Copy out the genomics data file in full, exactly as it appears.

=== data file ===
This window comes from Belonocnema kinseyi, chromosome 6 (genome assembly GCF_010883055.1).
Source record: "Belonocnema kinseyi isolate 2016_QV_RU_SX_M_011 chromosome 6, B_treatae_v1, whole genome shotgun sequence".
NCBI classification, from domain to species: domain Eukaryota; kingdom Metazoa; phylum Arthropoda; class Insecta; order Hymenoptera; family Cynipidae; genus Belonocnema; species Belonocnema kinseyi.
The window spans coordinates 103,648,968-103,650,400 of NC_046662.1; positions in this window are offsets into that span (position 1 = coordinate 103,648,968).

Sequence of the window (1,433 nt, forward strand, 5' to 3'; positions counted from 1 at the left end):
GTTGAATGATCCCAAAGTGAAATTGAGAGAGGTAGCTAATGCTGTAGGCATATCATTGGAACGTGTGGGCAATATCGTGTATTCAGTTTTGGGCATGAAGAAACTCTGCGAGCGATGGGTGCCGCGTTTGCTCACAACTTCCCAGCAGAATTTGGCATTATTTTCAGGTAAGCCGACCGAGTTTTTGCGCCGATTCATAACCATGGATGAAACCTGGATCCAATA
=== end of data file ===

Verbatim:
This window comes from Belonocnema kinseyi, chromosome 6 (genome assembly GCF_010883055.1).
Source record: "Belonocnema kinseyi isolate 2016_QV_RU_SX_M_011 chromosome 6, B_treatae_v1, whole genome shotgun sequence".
NCBI classification, from domain to species: domain Eukaryota; kingdom Metazoa; phylum Arthropoda; class Insecta; order Hymenoptera; family Cynipidae; genus Belonocnema; species Belonocnema kinseyi.
The window spans coordinates 103,648,968-103,650,400 of NC_046662.1; positions in this window are offsets into that span (position 1 = coordinate 103,648,968).

Sequence of the window (1,433 nt, forward strand, 5' to 3'; positions counted from 1 at the left end):
GTTGAATGATCCCAAAGTGAAATTGAGAGAGGTAGCTAATGCTGTAGGCATATCATTGGAACGTGTGGGCAATATCGTGTATTCAGTTTTGGGCATGAAGAAACTCTGCGAGCGATGGGTGCCGCGTTTGCTCACAACTTCCCAGCAGAATTTGGCATTATTTTCAGGTAAGCCGACCGAGTTTTTGCGCCGATTCATAACCATGGATGAAACCTGGATCCAATA